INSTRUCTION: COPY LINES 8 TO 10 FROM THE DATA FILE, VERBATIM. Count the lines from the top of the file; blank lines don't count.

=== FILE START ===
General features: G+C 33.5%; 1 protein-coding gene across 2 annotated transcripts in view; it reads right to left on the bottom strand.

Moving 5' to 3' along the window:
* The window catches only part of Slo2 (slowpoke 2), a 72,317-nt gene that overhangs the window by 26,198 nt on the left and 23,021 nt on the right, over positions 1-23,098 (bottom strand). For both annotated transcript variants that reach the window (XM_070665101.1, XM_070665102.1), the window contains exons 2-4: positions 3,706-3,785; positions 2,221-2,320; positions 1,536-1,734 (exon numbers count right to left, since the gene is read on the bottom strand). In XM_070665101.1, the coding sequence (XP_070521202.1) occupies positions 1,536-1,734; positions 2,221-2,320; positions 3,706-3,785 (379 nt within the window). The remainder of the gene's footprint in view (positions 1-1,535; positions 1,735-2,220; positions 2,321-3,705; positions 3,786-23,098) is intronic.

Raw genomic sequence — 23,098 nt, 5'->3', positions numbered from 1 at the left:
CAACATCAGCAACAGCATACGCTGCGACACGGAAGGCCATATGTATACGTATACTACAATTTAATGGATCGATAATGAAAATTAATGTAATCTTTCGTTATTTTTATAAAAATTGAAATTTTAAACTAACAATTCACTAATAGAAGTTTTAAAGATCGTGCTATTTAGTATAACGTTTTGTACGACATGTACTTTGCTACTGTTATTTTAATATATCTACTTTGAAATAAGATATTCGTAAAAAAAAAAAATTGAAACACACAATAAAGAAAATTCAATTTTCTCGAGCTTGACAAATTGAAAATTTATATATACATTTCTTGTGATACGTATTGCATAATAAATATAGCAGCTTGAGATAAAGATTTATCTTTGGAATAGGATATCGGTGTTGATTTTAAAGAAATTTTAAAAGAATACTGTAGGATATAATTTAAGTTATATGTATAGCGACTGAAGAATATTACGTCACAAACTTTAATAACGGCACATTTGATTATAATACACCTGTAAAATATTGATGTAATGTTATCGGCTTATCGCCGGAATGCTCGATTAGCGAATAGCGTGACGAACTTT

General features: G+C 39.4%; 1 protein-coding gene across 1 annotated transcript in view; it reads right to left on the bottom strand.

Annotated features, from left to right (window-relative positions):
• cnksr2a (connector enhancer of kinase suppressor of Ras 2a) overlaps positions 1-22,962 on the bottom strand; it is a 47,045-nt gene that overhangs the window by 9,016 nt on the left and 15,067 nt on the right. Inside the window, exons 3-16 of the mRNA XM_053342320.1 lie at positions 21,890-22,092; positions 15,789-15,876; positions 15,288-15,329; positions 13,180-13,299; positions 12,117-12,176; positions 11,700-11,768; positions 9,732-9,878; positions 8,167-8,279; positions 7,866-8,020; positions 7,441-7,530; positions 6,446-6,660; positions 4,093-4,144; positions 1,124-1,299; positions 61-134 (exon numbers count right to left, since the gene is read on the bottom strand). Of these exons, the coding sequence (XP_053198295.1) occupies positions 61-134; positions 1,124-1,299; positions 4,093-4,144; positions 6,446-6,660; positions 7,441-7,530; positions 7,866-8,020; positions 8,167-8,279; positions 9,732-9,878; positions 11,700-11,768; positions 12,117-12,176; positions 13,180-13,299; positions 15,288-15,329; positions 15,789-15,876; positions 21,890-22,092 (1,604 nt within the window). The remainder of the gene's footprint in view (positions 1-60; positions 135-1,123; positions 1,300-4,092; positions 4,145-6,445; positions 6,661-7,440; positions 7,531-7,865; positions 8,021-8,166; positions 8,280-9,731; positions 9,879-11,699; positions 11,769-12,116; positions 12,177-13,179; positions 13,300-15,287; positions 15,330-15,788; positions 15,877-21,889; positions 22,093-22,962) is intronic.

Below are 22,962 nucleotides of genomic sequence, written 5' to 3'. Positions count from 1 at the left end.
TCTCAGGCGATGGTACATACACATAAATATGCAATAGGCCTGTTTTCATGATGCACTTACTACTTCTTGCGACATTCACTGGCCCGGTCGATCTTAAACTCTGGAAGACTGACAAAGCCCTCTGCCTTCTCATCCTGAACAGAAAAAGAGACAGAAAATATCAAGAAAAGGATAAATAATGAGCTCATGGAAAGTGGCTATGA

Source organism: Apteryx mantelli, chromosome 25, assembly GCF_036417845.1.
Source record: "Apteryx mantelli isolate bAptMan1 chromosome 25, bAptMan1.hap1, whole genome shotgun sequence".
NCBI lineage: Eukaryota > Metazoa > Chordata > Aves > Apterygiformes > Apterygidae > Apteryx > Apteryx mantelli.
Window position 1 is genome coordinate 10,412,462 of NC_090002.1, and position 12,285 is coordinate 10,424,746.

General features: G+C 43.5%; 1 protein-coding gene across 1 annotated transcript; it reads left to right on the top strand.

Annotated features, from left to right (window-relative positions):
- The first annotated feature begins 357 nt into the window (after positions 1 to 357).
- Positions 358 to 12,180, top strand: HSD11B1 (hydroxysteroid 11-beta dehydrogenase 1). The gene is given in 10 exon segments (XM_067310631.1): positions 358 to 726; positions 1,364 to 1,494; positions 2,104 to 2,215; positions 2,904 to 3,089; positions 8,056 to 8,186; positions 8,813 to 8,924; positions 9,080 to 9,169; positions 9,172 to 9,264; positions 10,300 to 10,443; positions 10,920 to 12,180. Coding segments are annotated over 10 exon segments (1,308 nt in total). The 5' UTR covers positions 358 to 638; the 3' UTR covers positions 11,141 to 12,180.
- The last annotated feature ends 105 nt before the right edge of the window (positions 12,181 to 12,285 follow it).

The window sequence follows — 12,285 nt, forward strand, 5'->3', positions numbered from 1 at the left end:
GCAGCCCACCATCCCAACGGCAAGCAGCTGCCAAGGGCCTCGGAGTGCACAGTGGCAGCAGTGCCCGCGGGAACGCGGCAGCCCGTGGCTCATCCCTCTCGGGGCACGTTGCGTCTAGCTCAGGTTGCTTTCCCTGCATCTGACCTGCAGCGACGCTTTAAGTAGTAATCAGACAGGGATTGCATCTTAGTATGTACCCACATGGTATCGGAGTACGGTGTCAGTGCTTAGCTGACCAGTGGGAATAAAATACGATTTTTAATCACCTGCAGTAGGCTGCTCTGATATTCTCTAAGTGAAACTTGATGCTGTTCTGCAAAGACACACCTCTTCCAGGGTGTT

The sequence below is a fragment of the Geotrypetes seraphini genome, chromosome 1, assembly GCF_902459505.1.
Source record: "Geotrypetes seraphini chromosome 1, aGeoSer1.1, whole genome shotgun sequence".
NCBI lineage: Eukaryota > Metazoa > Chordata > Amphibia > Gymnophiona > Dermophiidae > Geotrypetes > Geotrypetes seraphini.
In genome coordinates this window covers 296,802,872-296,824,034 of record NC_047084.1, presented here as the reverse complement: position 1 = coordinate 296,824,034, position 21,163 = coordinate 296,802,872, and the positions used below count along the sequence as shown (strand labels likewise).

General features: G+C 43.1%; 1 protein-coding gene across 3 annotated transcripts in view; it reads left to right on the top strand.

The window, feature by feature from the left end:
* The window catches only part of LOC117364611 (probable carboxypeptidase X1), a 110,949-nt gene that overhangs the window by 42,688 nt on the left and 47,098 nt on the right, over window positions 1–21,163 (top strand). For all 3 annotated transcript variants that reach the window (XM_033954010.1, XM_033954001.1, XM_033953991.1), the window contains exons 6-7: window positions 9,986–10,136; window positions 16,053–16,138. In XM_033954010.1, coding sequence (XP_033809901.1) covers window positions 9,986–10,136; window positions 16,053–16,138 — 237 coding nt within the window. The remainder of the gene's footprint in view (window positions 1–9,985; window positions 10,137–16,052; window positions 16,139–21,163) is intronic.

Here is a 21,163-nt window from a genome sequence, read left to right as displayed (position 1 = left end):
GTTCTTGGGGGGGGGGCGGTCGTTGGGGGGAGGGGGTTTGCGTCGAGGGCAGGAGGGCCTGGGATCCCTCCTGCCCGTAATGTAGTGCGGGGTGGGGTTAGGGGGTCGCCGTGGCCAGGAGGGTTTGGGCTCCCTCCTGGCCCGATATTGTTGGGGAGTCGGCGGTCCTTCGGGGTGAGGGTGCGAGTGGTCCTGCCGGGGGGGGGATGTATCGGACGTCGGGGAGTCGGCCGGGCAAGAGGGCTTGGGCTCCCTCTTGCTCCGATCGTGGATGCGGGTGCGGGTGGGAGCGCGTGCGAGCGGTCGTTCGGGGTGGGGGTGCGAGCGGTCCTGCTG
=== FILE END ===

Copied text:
• cnksr2a (connector enhancer of kinase suppressor of Ras 2a) overlaps positions 1-22,962 on the bottom strand; it is a 47,045-nt gene that overhangs the window by 9,016 nt on the left and 15,067 nt on the right. Inside the window, exons 3-16 of the mRNA XM_053342320.1 lie at positions 21,890-22,092; positions 15,789-15,876; positions 15,288-15,329; positions 13,180-13,299; positions 12,117-12,176; positions 11,700-11,768; positions 9,732-9,878; positions 8,167-8,279; positions 7,866-8,020; positions 7,441-7,530; positions 6,446-6,660; positions 4,093-4,144; positions 1,124-1,299; positions 61-134 (exon numbers count right to left, since the gene is read on the bottom strand). Of these exons, the coding sequence (XP_053198295.1) occupies positions 61-134; positions 1,124-1,299; positions 4,093-4,144; positions 6,446-6,660; positions 7,441-7,530; positions 7,866-8,020; positions 8,167-8,279; positions 9,732-9,878; positions 11,700-11,768; positions 12,117-12,176; positions 13,180-13,299; positions 15,288-15,329; positions 15,789-15,876; positions 21,890-22,092 (1,604 nt within the window). The remainder of the gene's footprint in view (positions 1-60; positions 135-1,123; positions 1,300-4,092; positions 4,145-6,445; positions 6,661-7,440; positions 7,531-7,865; positions 8,021-8,166; positions 8,280-9,731; positions 9,879-11,699; positions 11,769-12,116; positions 12,177-13,179; positions 13,300-15,287; positions 15,330-15,788; positions 15,877-21,889; positions 22,093-22,962) is intronic.

Below are 22,962 nucleotides of genomic sequence, written 5' to 3'. Positions count from 1 at the left end.
TCTCAGGCGATGGTACATACACATAAATATGCAATAGGCCTGTTTTCATGATGCACTTACTACTTCTTGCGACATTCACTGGCCCGGTCGATCTTAAACTCTGGAAGACTGACAAAGCCCTCTGCCTTCTCATCCTGAACAGAAAAAGAGACAGAAAATATCAAGAAAAGGATAAATAATGAGCTCATGGAAAGTGGCTATGA